6. Speaking of Ohio State quarterbacks, this is what Braxton Miller tweeted last week after an examination by orthopedic surgeon James Andrews, who is treating Miller’s throwing shoulder.

Miller told TheColumbusDispatch on Wednesday that he will speak to the media to update his condition soon, and the paper reported on Thursday that Miller will not transfer from Ohio State. So, that means Miller will either compete with Jones and J.T. Barrett for the quarterback spot or he’ll play another position in the offense. We’ll have to wait for Miller to tell us which option he is choosing.

7. Tennessee switched apparel sponsors from Adidas to Nike last week. Here are a few looks at the Volunteers’ new uniforms.

8. UAB coach Bill Clark told last week that he and the school are working on a long-term contract. Typically, I don’t support the coach-must-have-five-years-on-his-deal-for-recruiting logic, but in this case some level of coaching security is necessary for recruiting. In fact, the Blazers should give Clark seven or eight years. UAB’s leaders erased their football program following last season and then brought it back after a public outcry. Clark’s program is decimated, and now he must try to recruit players who will be made well aware of the decision to eliminate football and the subsequent flip-flop. If UAB hopes to have any chance at beating out any other FBS school for a recruit, it needs to show some type of commitment to football. A long contract for Clark might be the most effective way to show that.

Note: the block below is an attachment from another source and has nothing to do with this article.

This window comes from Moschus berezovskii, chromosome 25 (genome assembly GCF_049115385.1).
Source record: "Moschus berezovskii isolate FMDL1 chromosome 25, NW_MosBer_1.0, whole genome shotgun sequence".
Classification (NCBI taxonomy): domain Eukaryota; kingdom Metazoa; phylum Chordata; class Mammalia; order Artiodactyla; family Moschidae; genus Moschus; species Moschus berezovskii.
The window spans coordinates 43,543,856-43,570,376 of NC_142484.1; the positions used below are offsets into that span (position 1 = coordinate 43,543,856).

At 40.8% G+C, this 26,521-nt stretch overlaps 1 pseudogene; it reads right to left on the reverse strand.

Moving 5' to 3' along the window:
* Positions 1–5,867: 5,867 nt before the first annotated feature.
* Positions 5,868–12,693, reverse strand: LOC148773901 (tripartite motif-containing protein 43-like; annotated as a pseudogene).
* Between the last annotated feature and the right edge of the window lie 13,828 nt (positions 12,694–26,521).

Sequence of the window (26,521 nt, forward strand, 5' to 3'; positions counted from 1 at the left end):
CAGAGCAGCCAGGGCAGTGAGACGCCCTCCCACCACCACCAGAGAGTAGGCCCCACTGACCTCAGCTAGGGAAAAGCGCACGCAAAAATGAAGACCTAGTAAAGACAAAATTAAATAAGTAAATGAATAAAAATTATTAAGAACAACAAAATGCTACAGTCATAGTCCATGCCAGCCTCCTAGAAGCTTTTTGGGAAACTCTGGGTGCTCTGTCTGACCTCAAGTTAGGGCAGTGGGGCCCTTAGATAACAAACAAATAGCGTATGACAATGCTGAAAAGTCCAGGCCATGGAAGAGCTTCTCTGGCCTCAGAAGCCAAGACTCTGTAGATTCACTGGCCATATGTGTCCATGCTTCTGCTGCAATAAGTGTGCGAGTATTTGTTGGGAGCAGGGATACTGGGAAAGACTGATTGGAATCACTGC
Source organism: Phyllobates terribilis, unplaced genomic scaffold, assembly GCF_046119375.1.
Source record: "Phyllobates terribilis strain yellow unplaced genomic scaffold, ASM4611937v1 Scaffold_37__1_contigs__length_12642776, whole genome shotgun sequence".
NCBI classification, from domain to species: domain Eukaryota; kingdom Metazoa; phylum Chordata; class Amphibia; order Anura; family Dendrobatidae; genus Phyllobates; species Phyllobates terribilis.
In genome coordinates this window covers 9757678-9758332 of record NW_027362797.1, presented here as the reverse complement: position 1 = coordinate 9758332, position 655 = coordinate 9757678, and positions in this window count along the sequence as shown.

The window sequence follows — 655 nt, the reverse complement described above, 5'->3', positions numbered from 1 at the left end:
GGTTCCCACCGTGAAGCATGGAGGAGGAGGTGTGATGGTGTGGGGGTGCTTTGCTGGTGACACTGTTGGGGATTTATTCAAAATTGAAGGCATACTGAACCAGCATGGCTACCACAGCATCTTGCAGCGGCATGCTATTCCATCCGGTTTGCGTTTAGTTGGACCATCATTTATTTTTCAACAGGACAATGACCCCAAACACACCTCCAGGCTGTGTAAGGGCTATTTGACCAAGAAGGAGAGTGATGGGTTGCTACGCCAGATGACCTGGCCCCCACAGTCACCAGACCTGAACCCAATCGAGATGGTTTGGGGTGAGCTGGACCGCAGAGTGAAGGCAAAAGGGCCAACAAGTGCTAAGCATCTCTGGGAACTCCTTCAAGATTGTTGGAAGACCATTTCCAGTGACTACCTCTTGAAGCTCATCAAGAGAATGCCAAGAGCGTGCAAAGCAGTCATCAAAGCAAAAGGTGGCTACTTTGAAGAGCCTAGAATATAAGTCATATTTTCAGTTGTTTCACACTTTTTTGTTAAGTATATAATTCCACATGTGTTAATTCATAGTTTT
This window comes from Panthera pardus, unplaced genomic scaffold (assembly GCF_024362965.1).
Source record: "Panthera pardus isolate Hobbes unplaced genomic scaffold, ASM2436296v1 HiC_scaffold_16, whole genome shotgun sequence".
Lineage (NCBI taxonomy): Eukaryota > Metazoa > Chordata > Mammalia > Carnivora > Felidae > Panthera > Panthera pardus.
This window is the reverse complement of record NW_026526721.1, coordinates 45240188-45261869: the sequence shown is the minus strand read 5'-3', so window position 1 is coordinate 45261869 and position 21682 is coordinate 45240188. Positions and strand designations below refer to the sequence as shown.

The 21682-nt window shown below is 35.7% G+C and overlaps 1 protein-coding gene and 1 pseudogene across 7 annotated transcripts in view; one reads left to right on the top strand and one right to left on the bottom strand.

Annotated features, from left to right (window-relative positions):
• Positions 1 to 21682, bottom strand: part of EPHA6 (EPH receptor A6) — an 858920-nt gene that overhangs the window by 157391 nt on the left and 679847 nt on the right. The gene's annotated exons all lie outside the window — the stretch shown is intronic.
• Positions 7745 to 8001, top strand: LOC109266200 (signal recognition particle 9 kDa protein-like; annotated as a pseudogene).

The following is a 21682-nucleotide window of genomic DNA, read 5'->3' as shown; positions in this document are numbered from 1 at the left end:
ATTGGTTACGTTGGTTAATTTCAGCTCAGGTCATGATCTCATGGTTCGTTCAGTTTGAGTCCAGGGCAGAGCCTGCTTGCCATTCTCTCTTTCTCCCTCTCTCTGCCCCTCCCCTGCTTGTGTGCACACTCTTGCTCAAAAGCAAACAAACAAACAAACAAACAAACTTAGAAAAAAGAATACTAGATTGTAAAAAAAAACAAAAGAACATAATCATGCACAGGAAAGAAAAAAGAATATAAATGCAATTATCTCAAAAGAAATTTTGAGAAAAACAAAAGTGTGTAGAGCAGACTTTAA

9. Take a few minutes to read Austin Murphy's story on a Marine who has made a therapeutic return to college football at Division II Concordia-St. Paul.

10. The great Bruce Feldman of FOX Sports will unveil his annual Freaks list later this summer, but he threw out a teaser last week. That’s Arizona State guard Christian Westerman pushing out 20 reps at 315 pounds on the bench press. Yes. You read both of those numbers correctly.

What's eating Andy?

Before you clog my inbox, organizations that hand out postseason awards, please make sure you're on my Watch List watch list. Or just wait until some games have been played.

What’s Andy eating?

Something about having breakfast for dinner feels slightly subversive to me. It shouldn’t, because in almost every city in America there is an IHOP, Denny’s, Waffle House or Huddle House willing to cook eggs or pancakes or hash browns at any hour of the day. Still, sitting down at 7 p.m. to order a biscuit last week felt a bit rebellious. I never cared much for the unwritten rules that dictate when we shall eat waffles and when we shall eat burgers, but my parents always seemed a little mortified when, as a high-schooler, I’d heat up chicken, green beans and mac and cheese for breakfast or eat waffles for dinner. For them, the lines that separated meals were clearly delineated. They never were for me.